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Drugs, Alcohol and Crime

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Drugs, Alcohol and Crime
Recent studies have regularly shown the consistent relationship between alcohol, drug use and criminal behavior. The most worrying trend has been the increasing number of drug users over the years a factor that has made analysts predict of more drug-related crimes in future if the issue is not addressed. These drugs have been classified based on the ABC system to distinguish them as recreational drugs. The ABC system classifies illicit substances into simple broad categories. The effects of drug use are numerous and varied based on the substance used. Significantly, drug use has deeply entrenched social and health issues. Goode explores that criminal behavior and drugs have an intimate relationship further suggesting that the two concepts are connected in a particular way. According to a British crime survey conducted between 2010 and 2011 about 35 percent of people between the ages of 16 and 59 admitted having used at least one illicit substances in their lifetime. The relationship between alcohol, drug use and crime has been reviewed in this paper, citing a few literature sources. Further, theories that tend to explore the relationship between drug abuse and criminal behavior have been highlighted.
A sophisticated yet strong association arises from the attempt to link drugs and criminal behavior. Goldstein explored the connection between the two based on three categories; psychopharmacological, economic compulsion and systemic.

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It is through these that numerous scholars have based their research in an attempt to explore the issue of drug use and how it is related to crime (Goldstein).The psychopharmacological concept attempts to explain how the physical properties of various recreational drugs affect the human mind and become a possible influence towards violent crime. Be it long term or short term, drug use possibly precipitates physical changes that predictably cause offending behavior among the users. For instance, one of the major influences of drugs to the brain is that they reduce reaction time. Alcohol use is particularly relevant in this context. Pernanen has heavily based his arguments on this notion further claiming that drinkers often experience a loss of inhibitory signals hence increasing a likelihood of conflict (Pernanen 44).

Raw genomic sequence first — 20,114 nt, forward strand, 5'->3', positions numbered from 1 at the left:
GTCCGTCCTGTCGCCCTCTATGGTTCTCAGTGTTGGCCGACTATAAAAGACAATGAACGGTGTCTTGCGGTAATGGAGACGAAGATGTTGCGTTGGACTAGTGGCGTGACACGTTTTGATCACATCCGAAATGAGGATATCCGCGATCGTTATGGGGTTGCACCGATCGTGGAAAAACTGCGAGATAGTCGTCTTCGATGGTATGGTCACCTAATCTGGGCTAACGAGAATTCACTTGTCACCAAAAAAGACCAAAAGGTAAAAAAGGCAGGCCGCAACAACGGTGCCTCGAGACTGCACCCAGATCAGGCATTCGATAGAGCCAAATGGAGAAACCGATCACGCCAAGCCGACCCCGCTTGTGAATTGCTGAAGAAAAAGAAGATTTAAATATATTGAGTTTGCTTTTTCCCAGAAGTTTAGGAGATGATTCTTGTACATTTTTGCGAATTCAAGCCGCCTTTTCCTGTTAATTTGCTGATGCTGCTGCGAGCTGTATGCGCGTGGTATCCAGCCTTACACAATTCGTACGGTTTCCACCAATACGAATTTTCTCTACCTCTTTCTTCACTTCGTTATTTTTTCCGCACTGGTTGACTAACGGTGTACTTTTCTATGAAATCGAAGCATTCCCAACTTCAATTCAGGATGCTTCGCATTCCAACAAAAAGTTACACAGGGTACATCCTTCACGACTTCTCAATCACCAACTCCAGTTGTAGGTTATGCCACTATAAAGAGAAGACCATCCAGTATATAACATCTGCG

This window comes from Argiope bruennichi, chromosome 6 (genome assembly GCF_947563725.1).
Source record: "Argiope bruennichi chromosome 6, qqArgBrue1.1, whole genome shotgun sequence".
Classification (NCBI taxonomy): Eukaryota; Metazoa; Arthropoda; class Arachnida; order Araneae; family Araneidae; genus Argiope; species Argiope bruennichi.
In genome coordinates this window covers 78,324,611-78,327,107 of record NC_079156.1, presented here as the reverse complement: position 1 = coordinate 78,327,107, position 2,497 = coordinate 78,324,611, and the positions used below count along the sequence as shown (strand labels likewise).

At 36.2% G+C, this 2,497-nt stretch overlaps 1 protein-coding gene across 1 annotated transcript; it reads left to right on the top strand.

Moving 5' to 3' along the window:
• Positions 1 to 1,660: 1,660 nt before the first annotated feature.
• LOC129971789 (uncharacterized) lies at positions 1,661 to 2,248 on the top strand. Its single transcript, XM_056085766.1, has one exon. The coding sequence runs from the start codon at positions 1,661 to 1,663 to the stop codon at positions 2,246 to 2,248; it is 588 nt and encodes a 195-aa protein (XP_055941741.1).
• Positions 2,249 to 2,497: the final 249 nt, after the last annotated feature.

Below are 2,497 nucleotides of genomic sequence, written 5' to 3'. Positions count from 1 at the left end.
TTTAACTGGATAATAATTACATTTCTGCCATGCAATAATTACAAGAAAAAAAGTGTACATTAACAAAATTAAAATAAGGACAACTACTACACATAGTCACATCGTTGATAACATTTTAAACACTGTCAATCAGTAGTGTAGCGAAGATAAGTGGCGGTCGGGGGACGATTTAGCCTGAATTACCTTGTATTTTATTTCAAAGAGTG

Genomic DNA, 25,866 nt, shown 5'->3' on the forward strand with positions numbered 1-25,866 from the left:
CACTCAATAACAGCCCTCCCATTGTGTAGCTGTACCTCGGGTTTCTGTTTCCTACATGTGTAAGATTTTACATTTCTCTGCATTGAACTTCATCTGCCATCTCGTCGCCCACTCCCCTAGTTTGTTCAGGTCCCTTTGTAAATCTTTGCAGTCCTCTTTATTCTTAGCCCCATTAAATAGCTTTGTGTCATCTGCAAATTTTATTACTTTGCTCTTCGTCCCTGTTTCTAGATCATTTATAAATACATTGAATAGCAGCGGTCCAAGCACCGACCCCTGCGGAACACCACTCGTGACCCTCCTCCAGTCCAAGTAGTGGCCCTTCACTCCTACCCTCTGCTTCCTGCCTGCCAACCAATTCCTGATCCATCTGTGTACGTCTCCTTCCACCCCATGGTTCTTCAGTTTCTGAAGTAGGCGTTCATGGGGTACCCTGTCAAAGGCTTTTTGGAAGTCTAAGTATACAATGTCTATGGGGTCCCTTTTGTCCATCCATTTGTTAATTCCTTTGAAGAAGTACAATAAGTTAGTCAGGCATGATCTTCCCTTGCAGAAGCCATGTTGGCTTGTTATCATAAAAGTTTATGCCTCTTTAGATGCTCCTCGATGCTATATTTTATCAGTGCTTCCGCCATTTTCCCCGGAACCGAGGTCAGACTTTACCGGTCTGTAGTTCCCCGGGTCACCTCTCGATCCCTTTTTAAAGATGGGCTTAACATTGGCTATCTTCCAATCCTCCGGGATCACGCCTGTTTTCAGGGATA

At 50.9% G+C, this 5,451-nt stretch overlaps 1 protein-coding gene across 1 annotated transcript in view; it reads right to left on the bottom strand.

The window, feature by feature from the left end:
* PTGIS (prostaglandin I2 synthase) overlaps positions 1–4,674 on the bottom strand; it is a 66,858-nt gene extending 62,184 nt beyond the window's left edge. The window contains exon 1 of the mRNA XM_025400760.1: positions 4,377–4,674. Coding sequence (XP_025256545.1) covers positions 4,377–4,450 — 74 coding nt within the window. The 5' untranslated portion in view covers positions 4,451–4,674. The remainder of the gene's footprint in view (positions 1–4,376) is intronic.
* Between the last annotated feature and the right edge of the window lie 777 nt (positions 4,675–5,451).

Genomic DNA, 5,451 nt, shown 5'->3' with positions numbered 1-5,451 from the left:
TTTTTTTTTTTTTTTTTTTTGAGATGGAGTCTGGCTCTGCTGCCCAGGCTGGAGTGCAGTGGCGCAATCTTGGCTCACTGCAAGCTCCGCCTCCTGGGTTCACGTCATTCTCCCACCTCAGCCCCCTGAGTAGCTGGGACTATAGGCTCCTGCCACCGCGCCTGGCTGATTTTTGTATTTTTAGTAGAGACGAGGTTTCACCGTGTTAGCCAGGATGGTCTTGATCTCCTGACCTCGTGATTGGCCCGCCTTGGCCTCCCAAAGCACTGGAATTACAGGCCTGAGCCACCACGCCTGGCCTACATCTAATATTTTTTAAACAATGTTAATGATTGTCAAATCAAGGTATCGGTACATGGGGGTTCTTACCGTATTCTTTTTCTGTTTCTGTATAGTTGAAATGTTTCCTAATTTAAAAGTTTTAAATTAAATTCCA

The inhibitory signals in the brain are normally due to certain neurotransmitters such as GABA. When an individual takes alcohol, it suppresses the transmission of the inhibitory signals leaving a predominance of the excitatory signals such as glutamate. Ultimately, an individual would most likely display actions that they would not in their sober states. Moreover, it is thought that alcohol can worsen the psychological symptoms for people that are already mentally challenged. Such people often hallucinate and become violent against imaginary threats. Alcohol and the brain, especially for mentally ill persons, often interact in a complex way. There are numerous people among the population that harbor borderline personalities with little knowledge of it. When such individuals take alcohol, their personality changes since the alcohol trigger certain areas of their minds causing them to be more aggressive and hence more likely to commit the crime.